Sector News

Accelerating the transition to net zero in life sciences

August 19, 2023
Sustainability

The majority of the industry’s emissions are Scope 3. By working with suppliers, companies can achieve net zero with 60 to 70 percent abatement at cumulatively zero cost.

The life sciences industry, which includes pharmaceutical and medtech companies, contract manufacturers, healthcare distributors, and others, has an innate purpose in society, providing life-saving therapies, medicines, diagnostics, and devices. And while safety and quality are critical priorities, an ever-increasing number of companies aim to deliver treatments in a manner that also considers the sector’s broader social and environmental impact.

Environmental effects, in particular, have a significant impact on health outcomes, which decarbonization can help mitigate. Today, leading life sciences companies are looking at sustainability not only as a compliance requirement but also as a source of value to their patients, their organizations, and the planet. This value could differentiate their businesses by enabling additional volume gains, driving more efficient operations, and securing costs of materials with a supply–demand mismatch before green premiums increase.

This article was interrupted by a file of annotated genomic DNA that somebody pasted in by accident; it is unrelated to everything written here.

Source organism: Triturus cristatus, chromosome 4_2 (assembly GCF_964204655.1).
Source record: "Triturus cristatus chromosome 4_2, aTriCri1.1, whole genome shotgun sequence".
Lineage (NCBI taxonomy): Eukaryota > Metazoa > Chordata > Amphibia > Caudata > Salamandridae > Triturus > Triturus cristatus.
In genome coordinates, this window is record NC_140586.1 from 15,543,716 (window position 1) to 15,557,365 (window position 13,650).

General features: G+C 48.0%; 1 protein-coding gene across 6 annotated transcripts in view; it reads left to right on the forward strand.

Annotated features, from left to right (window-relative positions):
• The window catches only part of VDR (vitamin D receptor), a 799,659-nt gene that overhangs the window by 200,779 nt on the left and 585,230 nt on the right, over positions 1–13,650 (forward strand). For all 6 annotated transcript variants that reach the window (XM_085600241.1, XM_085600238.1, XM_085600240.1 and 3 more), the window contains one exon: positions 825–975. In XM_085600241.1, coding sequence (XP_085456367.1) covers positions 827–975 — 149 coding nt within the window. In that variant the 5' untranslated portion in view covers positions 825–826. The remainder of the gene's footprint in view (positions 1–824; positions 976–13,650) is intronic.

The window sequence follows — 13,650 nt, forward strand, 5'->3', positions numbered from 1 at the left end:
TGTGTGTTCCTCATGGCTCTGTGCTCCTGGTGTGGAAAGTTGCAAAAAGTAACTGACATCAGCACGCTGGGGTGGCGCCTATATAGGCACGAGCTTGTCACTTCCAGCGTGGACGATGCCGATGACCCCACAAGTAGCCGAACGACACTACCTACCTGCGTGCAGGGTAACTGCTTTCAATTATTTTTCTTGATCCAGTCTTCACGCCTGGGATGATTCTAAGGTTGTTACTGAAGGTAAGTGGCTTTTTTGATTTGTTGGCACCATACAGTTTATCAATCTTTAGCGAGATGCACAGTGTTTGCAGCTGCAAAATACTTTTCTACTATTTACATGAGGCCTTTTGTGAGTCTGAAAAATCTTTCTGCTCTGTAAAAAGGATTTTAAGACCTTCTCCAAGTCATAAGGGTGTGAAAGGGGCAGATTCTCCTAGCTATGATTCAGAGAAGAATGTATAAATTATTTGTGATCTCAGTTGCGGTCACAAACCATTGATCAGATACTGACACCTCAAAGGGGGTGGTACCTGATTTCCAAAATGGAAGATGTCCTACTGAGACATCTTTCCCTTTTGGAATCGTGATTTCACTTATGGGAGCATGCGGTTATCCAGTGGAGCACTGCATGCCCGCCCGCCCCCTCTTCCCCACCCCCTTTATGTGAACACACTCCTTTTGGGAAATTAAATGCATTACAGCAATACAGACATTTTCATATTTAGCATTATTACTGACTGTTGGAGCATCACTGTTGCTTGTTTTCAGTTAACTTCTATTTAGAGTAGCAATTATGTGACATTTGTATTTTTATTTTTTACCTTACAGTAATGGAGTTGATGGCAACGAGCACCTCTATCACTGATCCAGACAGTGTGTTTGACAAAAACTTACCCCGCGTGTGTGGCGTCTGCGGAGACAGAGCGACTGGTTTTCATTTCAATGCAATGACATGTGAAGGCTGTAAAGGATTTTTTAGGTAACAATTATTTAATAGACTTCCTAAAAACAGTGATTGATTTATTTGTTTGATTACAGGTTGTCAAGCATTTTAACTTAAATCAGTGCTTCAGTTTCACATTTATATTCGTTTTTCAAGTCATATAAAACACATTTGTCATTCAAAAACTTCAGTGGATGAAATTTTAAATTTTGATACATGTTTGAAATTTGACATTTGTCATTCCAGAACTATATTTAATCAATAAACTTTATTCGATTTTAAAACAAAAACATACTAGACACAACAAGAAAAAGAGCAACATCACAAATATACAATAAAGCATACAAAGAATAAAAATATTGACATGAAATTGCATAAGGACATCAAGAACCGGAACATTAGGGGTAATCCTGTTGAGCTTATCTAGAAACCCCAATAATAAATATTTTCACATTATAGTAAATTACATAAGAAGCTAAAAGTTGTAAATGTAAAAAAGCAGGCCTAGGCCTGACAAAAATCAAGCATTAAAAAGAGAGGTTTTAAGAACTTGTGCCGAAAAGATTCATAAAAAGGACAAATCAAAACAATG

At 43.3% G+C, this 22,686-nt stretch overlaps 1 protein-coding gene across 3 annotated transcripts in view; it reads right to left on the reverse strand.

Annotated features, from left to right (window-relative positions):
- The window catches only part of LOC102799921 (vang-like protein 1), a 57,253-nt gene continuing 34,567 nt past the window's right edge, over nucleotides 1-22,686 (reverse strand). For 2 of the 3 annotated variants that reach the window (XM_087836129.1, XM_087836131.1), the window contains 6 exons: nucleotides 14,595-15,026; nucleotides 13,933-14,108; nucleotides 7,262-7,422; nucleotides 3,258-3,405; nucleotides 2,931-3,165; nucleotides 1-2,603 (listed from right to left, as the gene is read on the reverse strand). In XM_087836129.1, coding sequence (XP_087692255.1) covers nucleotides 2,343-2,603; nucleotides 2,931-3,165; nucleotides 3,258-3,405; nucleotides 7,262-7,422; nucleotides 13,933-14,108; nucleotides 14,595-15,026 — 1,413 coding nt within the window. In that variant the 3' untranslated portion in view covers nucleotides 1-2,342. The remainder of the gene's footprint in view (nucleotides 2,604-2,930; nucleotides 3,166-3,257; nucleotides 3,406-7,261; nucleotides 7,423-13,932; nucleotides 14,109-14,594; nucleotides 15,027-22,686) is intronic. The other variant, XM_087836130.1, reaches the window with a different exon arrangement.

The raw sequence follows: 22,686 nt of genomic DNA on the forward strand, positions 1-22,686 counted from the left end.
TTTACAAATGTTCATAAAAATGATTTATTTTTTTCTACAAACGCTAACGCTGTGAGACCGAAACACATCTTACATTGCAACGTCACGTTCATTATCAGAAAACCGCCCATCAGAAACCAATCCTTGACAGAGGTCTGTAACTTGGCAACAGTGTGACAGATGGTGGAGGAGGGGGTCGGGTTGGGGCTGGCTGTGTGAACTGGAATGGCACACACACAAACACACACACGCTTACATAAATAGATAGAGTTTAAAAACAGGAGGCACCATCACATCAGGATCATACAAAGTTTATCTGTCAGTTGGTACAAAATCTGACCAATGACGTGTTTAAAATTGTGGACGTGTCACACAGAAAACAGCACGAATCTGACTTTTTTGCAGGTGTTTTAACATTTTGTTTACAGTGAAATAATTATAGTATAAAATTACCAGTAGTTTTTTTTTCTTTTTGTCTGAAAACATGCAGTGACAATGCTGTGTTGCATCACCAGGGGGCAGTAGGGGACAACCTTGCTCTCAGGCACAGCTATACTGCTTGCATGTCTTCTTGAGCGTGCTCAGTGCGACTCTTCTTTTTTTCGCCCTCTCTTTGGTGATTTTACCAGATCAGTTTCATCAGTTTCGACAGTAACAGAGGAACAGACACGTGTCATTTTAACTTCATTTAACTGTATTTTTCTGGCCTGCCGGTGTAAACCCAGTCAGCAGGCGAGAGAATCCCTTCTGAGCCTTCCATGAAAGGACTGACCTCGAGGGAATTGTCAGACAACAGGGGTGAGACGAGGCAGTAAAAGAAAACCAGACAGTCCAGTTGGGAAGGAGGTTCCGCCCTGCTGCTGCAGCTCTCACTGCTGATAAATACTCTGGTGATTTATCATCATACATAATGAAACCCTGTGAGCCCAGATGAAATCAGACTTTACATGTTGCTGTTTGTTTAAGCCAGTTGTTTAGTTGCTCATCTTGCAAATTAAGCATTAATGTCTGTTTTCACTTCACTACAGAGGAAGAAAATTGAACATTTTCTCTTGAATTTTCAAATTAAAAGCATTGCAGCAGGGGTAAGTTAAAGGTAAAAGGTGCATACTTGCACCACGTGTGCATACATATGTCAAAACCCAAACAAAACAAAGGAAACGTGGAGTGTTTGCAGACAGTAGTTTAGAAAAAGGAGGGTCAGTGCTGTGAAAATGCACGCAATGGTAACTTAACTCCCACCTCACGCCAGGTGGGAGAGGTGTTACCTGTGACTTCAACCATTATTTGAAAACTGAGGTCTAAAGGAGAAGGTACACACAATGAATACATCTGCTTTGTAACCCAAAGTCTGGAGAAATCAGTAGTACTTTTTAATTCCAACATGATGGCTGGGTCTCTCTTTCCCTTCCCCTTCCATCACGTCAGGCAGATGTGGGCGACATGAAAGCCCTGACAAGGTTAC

Within sustainability, net zero has gained significant traction, aiming to strike a balance between the amount of greenhouse-gas (GHG) emissions generated and the amount eliminated from the atmosphere. In fact, McKinsey research found that, from 2019 to 2022, the number of life sciences companies that have committed to or set Science Based Targets initiative (SBTi)1 emission-reduction targets increased from seven to 104. Life sciences companies typically focus on three areas on their decarbonization journey:

  • Ambition and investments. This involves defining the ambition level and considering risks, benefits, and costs in line with SBTi requirements.
  • Road map and launch of execution. This includes initiating planning on lower-carbon sourcing, green operations, circular business models, and sustainable product design, as well as engaging or partnering with key stakeholders across the value chain.
  • Operationalization and sustaining change. This entails defining the right governance, building capabilities and processes, and supporting delivery.

McKinsey analysis has found that the majority of emissions in the life sciences industry fall under Scope 3, which means they occur outside the direct control of organizations. Thus, the challenge moving forward will be crafting a successful Scope 3 emission-reduction approach to achieve these targets, which requires operational and technological improvements as well as buy-in from suppliers, distributors, healthcare providers, and other stakeholders in lowering life cycle emissions.

This article shows how life sciences companies can make both defensive and offensive plays to address carbon emissions3: playing defense by meeting regulatory requirements that extend the license to operate and playing offense by bringing lower-carbon products to market faster and securing the supply of green materials before green premiums spike. Doing so entails focusing on supplier selection, operating model and capabilities, product specification, partnerships and collaboration, and end-of-life solutions.